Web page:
2022-23 Annual report

Cancer screening: Changing the system to save lives

Cancer screening is key to saving lives. Improving how we screen can prevent cancer in some cases and lead to earlier diagnosis and treatment, which gives people a better chance of survival.

For lung cancer, which kills more people in Canada than any other cancer, the argument in favour of screening is clear: evidence shows that screening people at high risk for the disease reduces deaths, largely because cancer is found early.

Colorectal cancer – another leading form of cancer in Canada – can also be prevented through regular screening and is more treatable when caught early. Fecal tests, which are relatively simple for people to self-administer, are a reliable form of screening. But when tests are abnormal, they must be followed by timely access to colonoscopy.

One major challenge is that access to screening and follow-up treatment can be limited in remote or underserviced areas. And significant disparities exist in the rates of screening among different populations across the country.

How partners are solving the challenge

  • Lung cancer screening
    Canada’s cancer strategy has made it a priority to establish organized lung cancer screening programs across the country. The Partnership is funding lung cancer screening planning and implementation in many provinces that is creating real momentum and change across the health system.
  • Colorectal cancer screening
    The Partnership has funded multiple initiatives across provinces and territories to increase the number of people screened for colorectal cancer (including creating more equitable access to screening), reduce wait times for colonoscopies and work around the barriers that the COVID-19 pandemic created for colorectal screening.

What we achieved this year

Lung cancer screening for all provinces

provinces funded to plan and implement lung cancer screening

As of this year, the Partnership has funded nine provinces to plan and implement lung cancer screening programs. We expect all provinces will have an organized screening program or be actively working towards establishing lung cancer screening programs within the next one to two years. As highlights:

  • British Columbia launched a province-wide screening program this year, which is a first in Canada.
  • Quebec recruited 3,000 participants for its lung screening pilot.
  • Alberta launched a new two-year pilot project to offer lung cancer screening to 3,000 eligible people.

Supporting consistent, high-quality screening

The Partnership also helps support consistent, high-quality screening programs across the country. As one example, we continued to support the Canadian Association of Radiologists (CAR) and the Canadian Society of Thoracic Radiology (CSTR) to develop an accreditation program for administering lung cancer screening.

To help provinces train radiologists, CAR and CSTR also launched an education program in English and French that focuses on image interpretation, reporting and the benefits of lung cancer screening.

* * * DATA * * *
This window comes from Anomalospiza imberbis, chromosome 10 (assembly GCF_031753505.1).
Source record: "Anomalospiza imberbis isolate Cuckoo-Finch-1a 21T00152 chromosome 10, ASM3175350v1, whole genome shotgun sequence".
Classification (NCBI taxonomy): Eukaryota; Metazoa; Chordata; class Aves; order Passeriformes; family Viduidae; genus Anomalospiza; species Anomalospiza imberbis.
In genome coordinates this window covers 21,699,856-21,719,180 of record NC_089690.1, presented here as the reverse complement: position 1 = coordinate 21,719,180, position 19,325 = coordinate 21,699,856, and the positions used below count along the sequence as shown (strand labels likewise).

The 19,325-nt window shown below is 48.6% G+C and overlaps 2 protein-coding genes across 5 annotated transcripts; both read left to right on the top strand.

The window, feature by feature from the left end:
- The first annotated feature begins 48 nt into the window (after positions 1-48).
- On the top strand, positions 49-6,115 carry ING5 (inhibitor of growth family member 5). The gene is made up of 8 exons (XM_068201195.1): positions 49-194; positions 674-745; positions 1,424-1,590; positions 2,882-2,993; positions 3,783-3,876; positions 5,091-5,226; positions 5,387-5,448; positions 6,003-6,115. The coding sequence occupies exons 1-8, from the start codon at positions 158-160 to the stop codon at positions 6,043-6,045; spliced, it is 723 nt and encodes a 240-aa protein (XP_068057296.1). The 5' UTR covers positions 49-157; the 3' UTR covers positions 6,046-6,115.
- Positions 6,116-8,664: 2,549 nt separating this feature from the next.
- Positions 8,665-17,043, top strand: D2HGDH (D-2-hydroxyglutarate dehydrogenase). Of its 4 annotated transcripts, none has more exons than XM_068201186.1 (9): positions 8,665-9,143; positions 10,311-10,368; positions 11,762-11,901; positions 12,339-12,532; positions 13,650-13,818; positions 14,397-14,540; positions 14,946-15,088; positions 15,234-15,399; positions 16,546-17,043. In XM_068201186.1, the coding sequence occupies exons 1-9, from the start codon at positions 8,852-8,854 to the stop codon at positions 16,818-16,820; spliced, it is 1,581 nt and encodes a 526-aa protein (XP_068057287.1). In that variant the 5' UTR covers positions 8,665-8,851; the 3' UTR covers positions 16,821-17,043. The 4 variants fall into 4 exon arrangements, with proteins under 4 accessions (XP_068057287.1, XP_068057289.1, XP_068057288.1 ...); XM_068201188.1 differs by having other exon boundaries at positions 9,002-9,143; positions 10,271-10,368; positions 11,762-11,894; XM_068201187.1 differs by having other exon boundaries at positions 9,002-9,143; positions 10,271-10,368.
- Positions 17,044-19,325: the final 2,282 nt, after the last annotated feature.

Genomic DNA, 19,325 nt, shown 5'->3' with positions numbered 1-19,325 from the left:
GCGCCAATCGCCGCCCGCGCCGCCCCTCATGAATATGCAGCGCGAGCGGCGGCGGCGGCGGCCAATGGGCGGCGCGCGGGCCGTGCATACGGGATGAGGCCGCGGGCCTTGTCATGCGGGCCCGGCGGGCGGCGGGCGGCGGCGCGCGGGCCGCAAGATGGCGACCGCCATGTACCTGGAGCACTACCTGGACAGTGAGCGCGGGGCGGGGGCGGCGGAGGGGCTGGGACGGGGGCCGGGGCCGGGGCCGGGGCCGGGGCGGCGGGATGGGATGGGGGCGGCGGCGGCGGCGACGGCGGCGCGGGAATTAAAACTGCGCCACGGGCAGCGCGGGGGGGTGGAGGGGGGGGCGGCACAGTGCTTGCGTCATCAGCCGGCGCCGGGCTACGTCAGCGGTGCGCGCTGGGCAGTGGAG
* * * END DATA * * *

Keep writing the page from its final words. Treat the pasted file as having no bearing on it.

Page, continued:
Improving equity in colorectal screening

Low rates of colorectal cancer screening are closely associated with health inequities and barriers to access experienced by specific communities. The Partnership has funded five provinces and territories – Northwest Territories, Alberta, Manitoba, New Brunswick and Newfoundland and Labrador – to co-develop colorectal screening approaches with First Nations, Inuit, Métis and other partners that meet the needs of those communities.

This year, the Partnership produced a series of videos that shared lessons from each community, including the role of strong partnerships, the value of co-designing educational materials, and the importance of understanding cultural appropriateness.

Improving screening and reducing wait times

Six provinces and territories funded by the Partnership – Yukon, Saskatchewan, Manitoba, Quebec, Nova Scotia and Prince Edward Island – have taken steps to improve colorectal screening programs and reduce wait times for colonoscopies for people who receive a positive fecal test. This year:

  • Nova Scotia streamlined its fecal test distribution system, increased the number of colonoscopy bookings following positive fecal tests, and improved how fecal tests and colonoscopies are used to check for colon cancer.
  • PEI’s Colorectal Screening Diagnostic Navigation Project reduced colonoscopy wait times significantly by giving guidance to patients who tested positive on how to follow up. Wait times are down from between 79 and 143 days to an average of 40 days.

Finding solutions amid COVID-19

Partnership funding enabled Alberta, Manitoba and Prince Edward Island to start mailing fecal tests directly to people’s homes during the pandemic. This meant people did not have to visit their healthcare provider to pick up a kit.

Providing a deeper understanding

Understanding current state and good practices in lung, breast, cervical and colorectal cancer screening is critical for making good policy decisions. This year, the Partnership convened networks to share knowledge, and produced a series of environmental scans that summarize data from provincial and territorial screening programs, which support decision making in the provinces and territories.